HOLLYWOOD: Angelina Jolie asked that the private judge overseeing her divorce from Brad Pitt be disqualified from the case because of insufficient disclosures of his business relationships with one of Pitt’s attorneys.
In a filing in Los Angeles Superior Court, Jolie argues that Judge John W. Ouderkirk should be taken off the divorce case that she filed in 2016 because he was too late and not forthcoming enough about other cases he was hired for involving Pitt attorney Anne C. Kiley.
It says that during the Jolie-Pitt proceedings Ouderkirk has “failed to disclose the cases that demonstrated the current, ongoing, repeat-customer relationship between the judge and Respondent’s counsel.”
It goes on to say that Pitt’s attorney “actively advocated for Judge Ouderkirk’s financial interests in moving — over the opposing party’s opposition — to have his appointment (and his ability to continue to receive fees) extended in a high profile case.”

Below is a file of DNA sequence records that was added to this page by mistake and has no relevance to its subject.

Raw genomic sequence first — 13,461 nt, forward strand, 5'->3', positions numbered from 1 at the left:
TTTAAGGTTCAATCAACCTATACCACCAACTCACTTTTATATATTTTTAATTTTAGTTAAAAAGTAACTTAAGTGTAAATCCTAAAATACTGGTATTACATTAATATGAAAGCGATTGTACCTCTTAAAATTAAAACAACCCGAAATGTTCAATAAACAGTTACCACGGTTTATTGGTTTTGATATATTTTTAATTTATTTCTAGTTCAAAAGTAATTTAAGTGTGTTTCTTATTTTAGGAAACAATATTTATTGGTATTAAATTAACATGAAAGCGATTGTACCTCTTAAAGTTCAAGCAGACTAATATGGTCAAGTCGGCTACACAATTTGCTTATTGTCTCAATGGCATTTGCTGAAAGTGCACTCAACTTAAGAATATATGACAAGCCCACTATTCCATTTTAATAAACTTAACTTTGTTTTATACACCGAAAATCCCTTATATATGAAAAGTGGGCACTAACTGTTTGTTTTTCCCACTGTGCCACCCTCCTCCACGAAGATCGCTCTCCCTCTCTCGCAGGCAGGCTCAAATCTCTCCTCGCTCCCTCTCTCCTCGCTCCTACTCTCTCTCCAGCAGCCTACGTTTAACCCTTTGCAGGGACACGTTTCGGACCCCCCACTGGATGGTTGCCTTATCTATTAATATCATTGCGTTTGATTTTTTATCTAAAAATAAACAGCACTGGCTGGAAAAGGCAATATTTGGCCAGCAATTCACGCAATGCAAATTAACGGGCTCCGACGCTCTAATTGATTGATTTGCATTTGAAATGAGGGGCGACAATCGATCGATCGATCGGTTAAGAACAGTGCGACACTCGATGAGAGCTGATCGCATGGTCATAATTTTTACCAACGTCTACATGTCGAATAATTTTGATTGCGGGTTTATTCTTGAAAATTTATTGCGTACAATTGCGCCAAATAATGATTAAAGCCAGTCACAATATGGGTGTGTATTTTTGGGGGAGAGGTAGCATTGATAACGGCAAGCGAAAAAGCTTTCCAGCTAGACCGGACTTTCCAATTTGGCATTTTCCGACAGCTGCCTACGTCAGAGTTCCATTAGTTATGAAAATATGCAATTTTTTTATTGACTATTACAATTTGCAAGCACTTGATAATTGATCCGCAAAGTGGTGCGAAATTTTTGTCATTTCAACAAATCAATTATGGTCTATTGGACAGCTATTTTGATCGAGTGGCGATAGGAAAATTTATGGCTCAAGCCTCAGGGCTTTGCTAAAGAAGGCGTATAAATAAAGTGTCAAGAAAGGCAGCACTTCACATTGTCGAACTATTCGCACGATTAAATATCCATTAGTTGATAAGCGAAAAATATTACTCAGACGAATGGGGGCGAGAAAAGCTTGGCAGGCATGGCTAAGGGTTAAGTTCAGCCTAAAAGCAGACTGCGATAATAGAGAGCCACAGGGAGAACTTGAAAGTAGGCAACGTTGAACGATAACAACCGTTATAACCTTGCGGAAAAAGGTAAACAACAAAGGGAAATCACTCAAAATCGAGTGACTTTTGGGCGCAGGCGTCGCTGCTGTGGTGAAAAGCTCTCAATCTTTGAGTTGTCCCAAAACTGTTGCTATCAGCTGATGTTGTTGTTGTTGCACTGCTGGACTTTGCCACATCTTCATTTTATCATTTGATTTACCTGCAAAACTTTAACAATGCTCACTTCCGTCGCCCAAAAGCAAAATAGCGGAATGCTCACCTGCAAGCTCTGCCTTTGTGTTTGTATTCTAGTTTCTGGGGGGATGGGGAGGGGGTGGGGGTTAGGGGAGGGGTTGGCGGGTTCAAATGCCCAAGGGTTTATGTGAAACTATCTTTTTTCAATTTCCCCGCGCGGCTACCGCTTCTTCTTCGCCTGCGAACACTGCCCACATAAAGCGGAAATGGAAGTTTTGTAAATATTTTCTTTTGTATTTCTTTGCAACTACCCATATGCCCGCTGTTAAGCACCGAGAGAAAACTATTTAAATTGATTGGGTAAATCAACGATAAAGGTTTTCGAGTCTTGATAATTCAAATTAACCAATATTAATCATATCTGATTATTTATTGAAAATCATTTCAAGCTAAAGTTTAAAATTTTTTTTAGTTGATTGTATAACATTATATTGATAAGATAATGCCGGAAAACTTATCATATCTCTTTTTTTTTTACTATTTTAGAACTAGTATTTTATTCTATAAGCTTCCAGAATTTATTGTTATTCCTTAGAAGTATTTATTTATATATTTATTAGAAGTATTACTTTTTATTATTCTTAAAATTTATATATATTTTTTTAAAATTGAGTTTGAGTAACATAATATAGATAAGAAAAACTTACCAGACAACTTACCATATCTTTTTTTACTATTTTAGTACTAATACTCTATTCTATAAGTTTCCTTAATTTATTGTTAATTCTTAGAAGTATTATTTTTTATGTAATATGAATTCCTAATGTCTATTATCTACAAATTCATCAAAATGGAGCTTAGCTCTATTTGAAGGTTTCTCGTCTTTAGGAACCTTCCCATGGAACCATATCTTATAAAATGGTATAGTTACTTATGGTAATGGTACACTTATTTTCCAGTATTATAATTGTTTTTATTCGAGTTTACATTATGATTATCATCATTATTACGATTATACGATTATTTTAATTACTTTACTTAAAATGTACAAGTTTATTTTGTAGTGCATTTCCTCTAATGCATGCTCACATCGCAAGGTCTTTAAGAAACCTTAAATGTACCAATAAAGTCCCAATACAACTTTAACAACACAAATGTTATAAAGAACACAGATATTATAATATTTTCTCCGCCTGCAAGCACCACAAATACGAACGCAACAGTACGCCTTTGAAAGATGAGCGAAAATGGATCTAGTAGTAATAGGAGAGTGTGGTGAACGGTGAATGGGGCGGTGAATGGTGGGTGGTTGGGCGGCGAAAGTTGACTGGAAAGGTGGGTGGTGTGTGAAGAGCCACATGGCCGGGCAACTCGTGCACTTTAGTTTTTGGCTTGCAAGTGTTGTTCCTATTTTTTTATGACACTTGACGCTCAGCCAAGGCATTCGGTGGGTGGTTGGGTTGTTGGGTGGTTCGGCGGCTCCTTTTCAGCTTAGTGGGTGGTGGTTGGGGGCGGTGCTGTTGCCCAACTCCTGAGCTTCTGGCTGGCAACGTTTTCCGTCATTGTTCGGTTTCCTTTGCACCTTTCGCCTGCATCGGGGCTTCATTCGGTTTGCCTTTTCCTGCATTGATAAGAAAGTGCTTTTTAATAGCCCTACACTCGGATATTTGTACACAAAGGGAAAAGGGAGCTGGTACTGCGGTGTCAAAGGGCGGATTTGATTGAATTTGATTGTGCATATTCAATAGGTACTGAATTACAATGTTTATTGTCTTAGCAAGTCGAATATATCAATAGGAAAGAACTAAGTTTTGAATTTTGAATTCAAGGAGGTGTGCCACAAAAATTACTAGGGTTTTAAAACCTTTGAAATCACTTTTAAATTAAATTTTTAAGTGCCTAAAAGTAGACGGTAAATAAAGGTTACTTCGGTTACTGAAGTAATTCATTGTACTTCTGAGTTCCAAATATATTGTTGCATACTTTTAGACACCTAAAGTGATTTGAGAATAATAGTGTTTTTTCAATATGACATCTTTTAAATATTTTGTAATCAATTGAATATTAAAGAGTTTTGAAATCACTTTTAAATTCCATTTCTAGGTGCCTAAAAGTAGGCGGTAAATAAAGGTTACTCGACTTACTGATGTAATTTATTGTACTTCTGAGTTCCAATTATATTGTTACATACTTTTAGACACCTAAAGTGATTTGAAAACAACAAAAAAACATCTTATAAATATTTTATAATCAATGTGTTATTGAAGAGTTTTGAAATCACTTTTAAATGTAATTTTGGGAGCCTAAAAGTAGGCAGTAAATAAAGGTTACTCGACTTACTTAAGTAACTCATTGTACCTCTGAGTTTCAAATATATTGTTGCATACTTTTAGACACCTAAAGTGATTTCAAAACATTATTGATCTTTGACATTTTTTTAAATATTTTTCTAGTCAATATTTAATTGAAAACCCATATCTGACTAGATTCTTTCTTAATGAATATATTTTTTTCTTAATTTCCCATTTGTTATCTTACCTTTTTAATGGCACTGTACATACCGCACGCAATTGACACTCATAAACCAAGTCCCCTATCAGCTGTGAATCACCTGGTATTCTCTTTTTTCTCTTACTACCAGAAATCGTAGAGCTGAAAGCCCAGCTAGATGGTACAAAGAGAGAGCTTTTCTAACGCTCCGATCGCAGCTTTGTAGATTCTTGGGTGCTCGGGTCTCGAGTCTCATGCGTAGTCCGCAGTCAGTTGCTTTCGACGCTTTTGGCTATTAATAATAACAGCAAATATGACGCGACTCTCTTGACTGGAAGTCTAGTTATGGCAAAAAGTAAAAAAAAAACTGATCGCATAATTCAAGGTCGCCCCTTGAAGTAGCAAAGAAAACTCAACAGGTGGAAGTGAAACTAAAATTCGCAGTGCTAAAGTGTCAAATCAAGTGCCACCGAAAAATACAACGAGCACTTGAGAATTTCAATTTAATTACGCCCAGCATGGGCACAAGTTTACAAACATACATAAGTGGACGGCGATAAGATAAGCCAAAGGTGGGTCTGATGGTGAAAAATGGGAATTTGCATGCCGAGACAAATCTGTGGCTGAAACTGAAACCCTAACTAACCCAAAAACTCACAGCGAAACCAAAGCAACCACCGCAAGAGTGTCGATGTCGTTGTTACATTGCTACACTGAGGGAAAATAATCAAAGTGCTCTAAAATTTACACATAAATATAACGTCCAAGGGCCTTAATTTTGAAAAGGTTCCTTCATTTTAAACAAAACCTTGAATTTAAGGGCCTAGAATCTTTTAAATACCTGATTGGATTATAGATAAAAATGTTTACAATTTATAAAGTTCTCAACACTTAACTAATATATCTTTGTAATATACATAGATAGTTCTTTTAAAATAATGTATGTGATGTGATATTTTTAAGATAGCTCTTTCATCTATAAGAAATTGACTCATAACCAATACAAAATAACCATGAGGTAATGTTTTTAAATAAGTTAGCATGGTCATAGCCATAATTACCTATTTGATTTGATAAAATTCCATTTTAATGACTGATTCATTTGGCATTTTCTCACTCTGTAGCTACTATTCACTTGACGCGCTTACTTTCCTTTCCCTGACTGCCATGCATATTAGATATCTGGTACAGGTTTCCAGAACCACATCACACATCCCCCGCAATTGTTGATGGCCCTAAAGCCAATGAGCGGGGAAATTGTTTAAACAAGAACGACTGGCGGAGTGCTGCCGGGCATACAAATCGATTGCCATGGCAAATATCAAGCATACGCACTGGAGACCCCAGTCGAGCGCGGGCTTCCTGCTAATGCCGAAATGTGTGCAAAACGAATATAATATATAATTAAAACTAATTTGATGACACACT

An email to Kiley and Pitt’s lead attorney Lance Spiegel seeking comment was not returned, nor was an email seeking comment from Ouderkirk.
Pitt and Jolie, like other high-profile couples, are paying for a private judge in their divorce case to keep many of its filings and the personal and financial details within them sealed, though some legal moves must be made within standard court procedure.
Jolie’s filing emphasizes that a private judge must follow the same rules of disclosure and conflict of interest that other judges must.
The filing says “it doesn’t matter if Judge Ouderkirk is actually biased. Under California law disqualification is required so long as a person aware of the facts ‘might reasonably entertain a doubt’ about Judge Ouderkirk’s ability to remain impartial.”
Jolie’s attorneys have sought in private proceedings to have Ouderkirk disqualify himself, but the filing says Pitt’s side has insisted on keeping him.
“As is set forth in the filing, all my client is asking for is a fair trial based on facts, with no special favors extended to either side,” Jolie’s attorney Samantha Bley DeJean said in an email to The Associated Press. “The only way litigants can trust the process is for everyone involved to ensure that there is transparency and impartiality.”